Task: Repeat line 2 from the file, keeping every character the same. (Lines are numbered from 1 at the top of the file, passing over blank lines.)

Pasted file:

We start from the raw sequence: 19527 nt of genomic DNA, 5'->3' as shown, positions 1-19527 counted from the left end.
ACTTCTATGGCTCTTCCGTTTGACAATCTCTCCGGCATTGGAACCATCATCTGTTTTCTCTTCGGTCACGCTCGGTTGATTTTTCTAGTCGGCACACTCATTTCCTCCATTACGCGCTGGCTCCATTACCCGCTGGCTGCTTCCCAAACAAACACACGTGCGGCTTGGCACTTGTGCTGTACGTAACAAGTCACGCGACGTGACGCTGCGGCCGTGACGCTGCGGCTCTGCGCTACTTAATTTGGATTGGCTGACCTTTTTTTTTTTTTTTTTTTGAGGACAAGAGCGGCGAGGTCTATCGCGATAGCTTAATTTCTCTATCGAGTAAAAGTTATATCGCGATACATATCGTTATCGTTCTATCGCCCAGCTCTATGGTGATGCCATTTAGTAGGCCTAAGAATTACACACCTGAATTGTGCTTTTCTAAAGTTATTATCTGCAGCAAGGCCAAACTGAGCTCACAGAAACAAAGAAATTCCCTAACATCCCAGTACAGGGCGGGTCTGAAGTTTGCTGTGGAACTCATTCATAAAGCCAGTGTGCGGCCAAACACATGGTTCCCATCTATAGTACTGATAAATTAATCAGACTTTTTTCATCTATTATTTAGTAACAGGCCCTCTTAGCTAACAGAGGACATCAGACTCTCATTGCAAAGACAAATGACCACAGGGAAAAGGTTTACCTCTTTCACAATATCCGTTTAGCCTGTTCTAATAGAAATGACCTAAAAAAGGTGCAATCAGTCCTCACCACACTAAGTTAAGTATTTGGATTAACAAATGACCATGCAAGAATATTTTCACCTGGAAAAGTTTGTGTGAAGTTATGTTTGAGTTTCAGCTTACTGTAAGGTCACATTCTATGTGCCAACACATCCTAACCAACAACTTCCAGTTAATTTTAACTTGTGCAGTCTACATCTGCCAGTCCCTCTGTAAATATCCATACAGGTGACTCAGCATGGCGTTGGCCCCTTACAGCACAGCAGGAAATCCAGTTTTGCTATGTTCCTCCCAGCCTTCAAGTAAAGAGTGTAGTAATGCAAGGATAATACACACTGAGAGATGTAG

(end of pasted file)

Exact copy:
ACTTCTATGGCTCTTCCGTTTGACAATCTCTCCGGCATTGGAACCATCATCTGTTTTCTCTTCGGTCACGCTCGGTTGATTTTTCTAGTCGGCACACTCATTTCCTCCATTACGCGCTGGCTCCATTACCCGCTGGCTGCTTCCCAAACAAACACACGTGCGGCTTGGCACTTGTGCTGTACGTAACAAGTCACGCGACGTGACGCTGCGGCCGTGACGCTGCGGCTCTGCGCTACTTAATTTGGATTGGCTGACCTTTTTTTTTTTTTTTTTTTGAGGACAAGAGCGGCGAGGTCTATCGCGATAGCTTAATTTCTCTATCGAGTAAAAGTTATATCGCGATACATATCGTTATCGTTCTATCGCCCAGCTCTATGGTGATGCCATTTAGTAGGCCTAAGAATTACACACCTGAATTGTGCTTTTCTAAAGTTATTATCTGCAGCAAGGCCAAACTGAGCTCACAGAAACAAAGAAATTCCCTAACATCCCAGTACAGGGCGGGTCTGAAGTTTGCTGTGGAACTCATTCATAAAGCCAGTGTGCGGCCAAACACATGGTTCCCATCTATAGTACTGATAAATTAATCAGACTTTTTTCATCTATTATTTAGTAACAGGCCCTCTTAGCTAACAGAGGACATCAGACTCTCATTGCAAAGACAAATGACCACAGGGAAAAGGTTTACCTCTTTCACAATATCCGTTTAGCCTGTTCTAATAGAAATGACCTAAAAAAGGTGCAATCAGTCCTCACCACACTAAGTTAAGTATTTGGATTAACAAATGACCATGCAAGAATATTTTCACCTGGAAAAGTTTGTGTGAAGTTATGTTTGAGTTTCAGCTTACTGTAAGGTCACATTCTATGTGCCAACACATCCTAACCAACAACTTCCAGTTAATTTTAACTTGTGCAGTCTACATCTGCCAGTCCCTCTGTAAATATCCATACAGGTGACTCAGCATGGCGTTGGCCCCTTACAGCACAGCAGGAAATCCAGTTTTGCTATGTTCCTCCCAGCCTTCAAGTAAAGAGTGTAGTAATGCAAGGATAATACACACTGAGAGATGTAG